Of course when you ask where the child should be taken instead and they explain, “the police station” you immediately win the counter-argument: “You want me to take this child for safeguarding reasons to a place where I cannot possibly control whether or not there could be drunken, violent men; child pornographers, rapists and burglars? Say that back to yourself and listen to it more carefully: in proximity to violent / drunken / sex offending adults?“
Incidentally, those who argue the kids or anyone else for that matter, should go straight to the cells should be reminded to read para 10.22 of the Code of Practice: when an NHS facility is not available or non-existant, there should be no automatic presumption of the police station being used. Why don’t we run these kids home, assess the safety and suitability of their home address, the cooperation or otherwise of parents / guardians, etc.? If satisfied it would be appropriate explain, “Your son / daughter has been formally detained by the police under the Mental Health Act and needs to seen and assessed by a Doctor and an AMHP. If you agree to let me remain here with your child, they can be held here for assessment. If you don’t agree to my remaining here, I’ll have to take them to the police station.” <<< All legal, if done with care and attention to safety and suitability. Which parent would say “No”? Probably the ones whose houses you would assess as unsuitable so you wouldn’t have asked.
What must it be like to be 13yrs old, arrested whilst undoubtedly scared? – I don’t care how tough they think they are or claim to be: you get arrested or detained by the police when you’re mentally ill, you’ll be scared. Imagine being taken to a sparse looking cell block not knowing what will happen, where you find there are people thumping on cells doors FOR HOURS; screaming abuse and telling custody sergeants that they hope their kids get cancer; that they are going find and rape their wives (usually verbalised more graphically). Put my son there and I’ll be off to see a solicitor.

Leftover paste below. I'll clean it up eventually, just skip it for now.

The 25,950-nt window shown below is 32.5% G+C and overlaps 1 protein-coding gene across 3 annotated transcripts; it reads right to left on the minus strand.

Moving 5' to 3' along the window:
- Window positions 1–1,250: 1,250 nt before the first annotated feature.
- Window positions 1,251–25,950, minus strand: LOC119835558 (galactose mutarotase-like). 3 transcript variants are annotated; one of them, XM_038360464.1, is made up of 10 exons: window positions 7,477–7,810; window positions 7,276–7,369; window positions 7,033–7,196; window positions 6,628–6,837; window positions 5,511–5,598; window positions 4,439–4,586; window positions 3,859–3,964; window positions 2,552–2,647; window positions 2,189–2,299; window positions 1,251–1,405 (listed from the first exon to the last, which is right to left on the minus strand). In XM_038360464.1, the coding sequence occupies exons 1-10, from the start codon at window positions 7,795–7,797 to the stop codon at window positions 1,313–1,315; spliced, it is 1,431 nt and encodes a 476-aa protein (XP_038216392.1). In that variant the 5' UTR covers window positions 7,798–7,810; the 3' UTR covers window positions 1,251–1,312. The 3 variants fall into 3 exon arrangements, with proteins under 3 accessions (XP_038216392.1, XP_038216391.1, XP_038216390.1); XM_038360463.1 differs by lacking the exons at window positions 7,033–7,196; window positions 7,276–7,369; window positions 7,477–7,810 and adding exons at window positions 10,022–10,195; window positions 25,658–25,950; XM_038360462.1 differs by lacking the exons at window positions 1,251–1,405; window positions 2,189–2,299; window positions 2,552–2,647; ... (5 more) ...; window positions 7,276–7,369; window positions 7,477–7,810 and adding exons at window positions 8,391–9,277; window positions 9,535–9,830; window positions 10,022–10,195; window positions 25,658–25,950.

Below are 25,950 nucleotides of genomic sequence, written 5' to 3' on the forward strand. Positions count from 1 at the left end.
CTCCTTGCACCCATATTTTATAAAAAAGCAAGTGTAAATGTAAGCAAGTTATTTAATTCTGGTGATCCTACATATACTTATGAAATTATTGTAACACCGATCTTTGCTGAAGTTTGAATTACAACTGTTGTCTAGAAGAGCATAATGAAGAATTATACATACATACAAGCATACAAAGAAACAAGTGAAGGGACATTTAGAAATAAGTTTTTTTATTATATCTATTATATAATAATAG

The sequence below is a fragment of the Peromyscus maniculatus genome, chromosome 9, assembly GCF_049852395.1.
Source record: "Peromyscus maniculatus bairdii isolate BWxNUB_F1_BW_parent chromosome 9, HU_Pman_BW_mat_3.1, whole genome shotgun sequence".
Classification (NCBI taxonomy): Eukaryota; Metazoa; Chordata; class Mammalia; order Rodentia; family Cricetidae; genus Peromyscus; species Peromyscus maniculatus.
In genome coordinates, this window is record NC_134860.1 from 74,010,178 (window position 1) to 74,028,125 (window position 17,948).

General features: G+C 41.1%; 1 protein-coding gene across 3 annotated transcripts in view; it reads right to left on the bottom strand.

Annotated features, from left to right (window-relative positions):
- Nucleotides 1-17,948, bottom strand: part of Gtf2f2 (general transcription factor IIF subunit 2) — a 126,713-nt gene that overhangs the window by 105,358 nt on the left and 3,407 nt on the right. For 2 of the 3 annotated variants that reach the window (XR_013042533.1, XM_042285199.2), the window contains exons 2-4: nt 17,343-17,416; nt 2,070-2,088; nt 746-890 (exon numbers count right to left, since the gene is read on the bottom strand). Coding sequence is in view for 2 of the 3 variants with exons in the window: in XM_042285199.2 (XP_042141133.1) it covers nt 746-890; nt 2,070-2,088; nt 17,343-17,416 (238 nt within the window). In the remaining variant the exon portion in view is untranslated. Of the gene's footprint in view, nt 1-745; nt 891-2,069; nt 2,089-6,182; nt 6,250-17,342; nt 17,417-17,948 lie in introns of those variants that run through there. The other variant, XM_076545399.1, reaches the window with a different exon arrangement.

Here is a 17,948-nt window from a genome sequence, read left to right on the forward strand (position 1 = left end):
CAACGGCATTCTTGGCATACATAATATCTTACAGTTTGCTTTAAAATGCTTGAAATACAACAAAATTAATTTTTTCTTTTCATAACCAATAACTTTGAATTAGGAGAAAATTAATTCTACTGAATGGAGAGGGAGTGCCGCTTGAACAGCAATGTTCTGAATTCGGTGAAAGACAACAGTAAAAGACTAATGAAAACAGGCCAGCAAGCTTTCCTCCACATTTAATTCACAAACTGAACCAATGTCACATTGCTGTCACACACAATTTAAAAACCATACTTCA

Of course, using police cells instead of an ‘adult’ mental health facility PoS, it still won’t overcome the ability to engage CAMHS specialists in the pathway of assessment or admission, if required.
I once took a senior NHS manager to a cell block in my area. Fortunately, his hospital was just across the road from the busiest custody facility in the force and it is a listed building from the 19th century, so the custody area looks like the set from Porridge. A multi-level, Victorian Gaol.
I couldn’t have arranged things better if I tried on a Wednesday afternoon – howling, fighting drunks, screaming shouting. Hysterical female shoplifter being booked into custody screaming about picking up her kids from school and spitting at the arresting officers; there was a rapist in custody being dealt with by the Public Protection Unit as part of his sex offender registration requirements. The custody sergeants were looking a bit stressed and just grunted when I explained who I was, why I was there and so on. I gave the NHS guy the tour and showed him the medical room: this is a ‘cell’ that has had a medical ‘bed’ put in it, a desk with two chairs and a few kitchen cupboards for forensic and other kits.
I just looked at him and asked, “Have you got any kids?” I didn’t hear the answer because the drunks were screaming.
No child detained under the MHA goes to a police custody area in my force.